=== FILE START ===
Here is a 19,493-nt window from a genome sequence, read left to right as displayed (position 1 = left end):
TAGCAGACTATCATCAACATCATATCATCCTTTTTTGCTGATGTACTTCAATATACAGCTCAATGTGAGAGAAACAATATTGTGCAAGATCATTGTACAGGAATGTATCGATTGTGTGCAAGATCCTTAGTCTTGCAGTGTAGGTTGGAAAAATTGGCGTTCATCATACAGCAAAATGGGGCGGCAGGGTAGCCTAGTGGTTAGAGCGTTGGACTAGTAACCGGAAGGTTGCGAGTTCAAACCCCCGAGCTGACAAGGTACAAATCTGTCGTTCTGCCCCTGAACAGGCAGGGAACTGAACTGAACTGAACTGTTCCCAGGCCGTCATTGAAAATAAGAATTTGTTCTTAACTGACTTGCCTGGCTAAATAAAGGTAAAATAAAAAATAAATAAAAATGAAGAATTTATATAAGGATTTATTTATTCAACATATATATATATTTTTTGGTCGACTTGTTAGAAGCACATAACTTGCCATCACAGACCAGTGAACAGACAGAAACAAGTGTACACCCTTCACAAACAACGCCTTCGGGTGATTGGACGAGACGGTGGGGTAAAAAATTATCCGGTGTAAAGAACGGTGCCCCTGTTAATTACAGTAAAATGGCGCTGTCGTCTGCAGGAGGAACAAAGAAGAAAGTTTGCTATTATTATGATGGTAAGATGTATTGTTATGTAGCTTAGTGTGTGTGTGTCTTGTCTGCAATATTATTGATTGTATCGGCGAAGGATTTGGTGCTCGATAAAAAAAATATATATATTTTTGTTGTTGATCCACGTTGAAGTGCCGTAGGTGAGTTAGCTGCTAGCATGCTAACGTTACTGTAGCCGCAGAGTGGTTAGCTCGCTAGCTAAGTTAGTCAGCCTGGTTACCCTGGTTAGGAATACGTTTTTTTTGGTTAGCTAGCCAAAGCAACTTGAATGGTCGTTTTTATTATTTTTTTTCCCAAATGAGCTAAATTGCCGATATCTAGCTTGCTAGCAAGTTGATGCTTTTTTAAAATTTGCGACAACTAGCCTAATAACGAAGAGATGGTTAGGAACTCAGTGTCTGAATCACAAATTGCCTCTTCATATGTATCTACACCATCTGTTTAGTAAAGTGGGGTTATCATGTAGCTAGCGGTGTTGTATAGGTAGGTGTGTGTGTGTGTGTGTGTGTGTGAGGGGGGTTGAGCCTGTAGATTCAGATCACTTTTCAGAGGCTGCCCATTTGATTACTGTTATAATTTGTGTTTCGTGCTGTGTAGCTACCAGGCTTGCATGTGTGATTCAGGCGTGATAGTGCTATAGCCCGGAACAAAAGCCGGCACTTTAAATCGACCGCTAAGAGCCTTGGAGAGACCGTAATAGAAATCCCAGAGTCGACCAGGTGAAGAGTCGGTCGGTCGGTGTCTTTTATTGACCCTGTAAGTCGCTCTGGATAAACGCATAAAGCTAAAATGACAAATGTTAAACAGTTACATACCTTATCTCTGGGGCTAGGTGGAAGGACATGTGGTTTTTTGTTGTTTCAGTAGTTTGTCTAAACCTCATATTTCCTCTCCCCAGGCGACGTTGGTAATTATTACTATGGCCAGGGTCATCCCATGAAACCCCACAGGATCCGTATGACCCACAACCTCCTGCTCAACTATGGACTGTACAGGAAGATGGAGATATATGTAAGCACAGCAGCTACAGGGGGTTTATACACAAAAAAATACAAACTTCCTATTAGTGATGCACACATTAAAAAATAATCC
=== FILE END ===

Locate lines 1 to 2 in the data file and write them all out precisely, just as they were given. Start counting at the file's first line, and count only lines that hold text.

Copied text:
Here is a 19,493-nt window from a genome sequence, read left to right as displayed (position 1 = left end):
TAGCAGACTATCATCAACATCATATCATCCTTTTTTGCTGATGTACTTCAATATACAGCTCAATGTGAGAGAAACAATATTGTGCAAGATCATTGTACAGGAATGTATCGATTGTGTGCAAGATCCTTAGTCTTGCAGTGTAGGTTGGAAAAATTGGCGTTCATCATACAGCAAAATGGGGCGGCAGGGTAGCCTAGTGGTTAGAGCGTTGGACTAGTAACCGGAAGGTTGCGAGTTCAAACCCCCGAGCTGACAAGGTACAAATCTGTCGTTCTGCCCCTGAACAGGCAGGGAACTGAACTGAACTGAACTGTTCCCAGGCCGTCATTGAAAATAAGAATTTGTTCTTAACTGACTTGCCTGGCTAAATAAAGGTAAAATAAAAAATAAATAAAAATGAAGAATTTATATAAGGATTTATTTATTCAACATATATATATATTTTTTGGTCGACTTGTTAGAAGCACATAACTTGCCATCACAGACCAGTGAACAGACAGAAACAAGTGTACACCCTTCACAAACAACGCCTTCGGGTGATTGGACGAGACGGTGGGGTAAAAAATTATCCGGTGTAAAGAACGGTGCCCCTGTTAATTACAGTAAAATGGCGCTGTCGTCTGCAGGAGGAACAAAGAAGAAAGTTTGCTATTATTATGATGGTAAGATGTATTGTTATGTAGCTTAGTGTGTGTGTGTCTTGTCTGCAATATTATTGATTGTATCGGCGAAGGATTTGGTGCTCGATAAAAAAAATATATATATTTTTGTTGTTGATCCACGTTGAAGTGCCGTAGGTGAGTTAGCTGCTAGCATGCTAACGTTACTGTAGCCGCAGAGTGGTTAGCTCGCTAGCTAAGTTAGTCAGCCTGGTTACCCTGGTTAGGAATACGTTTTTTTTGGTTAGCTAGCCAAAGCAACTTGAATGGTCGTTTTTATTATTTTTTTTCCCAAATGAGCTAAATTGCCGATATCTAGCTTGCTAGCAAGTTGATGCTTTTTTAAAATTTGCGACAACTAGCCTAATAACGAAGAGATGGTTAGGAACTCAGTGTCTGAATCACAAATTGCCTCTTCATATGTATCTACACCATCTGTTTAGTAAAGTGGGGTTATCATGTAGCTAGCGGTGTTGTATAGGTAGGTGTGTGTGTGTGTGTGTGTGTGTGAGGGGGGTTGAGCCTGTAGATTCAGATCACTTTTCAGAGGCTGCCCATTTGATTACTGTTATAATTTGTGTTTCGTGCTGTGTAGCTACCAGGCTTGCATGTGTGATTCAGGCGTGATAGTGCTATAGCCCGGAACAAAAGCCGGCACTTTAAATCGACCGCTAAGAGCCTTGGAGAGACCGTAATAGAAATCCCAGAGTCGACCAGGTGAAGAGTCGGTCGGTCGGTGTCTTTTATTGACCCTGTAAGTCGCTCTGGATAAACGCATAAAGCTAAAATGACAAATGTTAAACAGTTACATACCTTATCTCTGGGGCTAGGTGGAAGGACATGTGGTTTTTTGTTGTTTCAGTAGTTTGTCTAAACCTCATATTTCCTCTCCCCAGGCGACGTTGGTAATTATTACTATGGCCAGGGTCATCCCATGAAACCCCACAGGATCCGTATGACCCACAACCTCCTGCTCAACTATGGACTGTACAGGAAGATGGAGATATATGTAAGCACAGCAGCTACAGGGGGTTTATACACAAAAAAATACAAACTTCCTATTAGTGATGCACACATTAAAAAATAATCC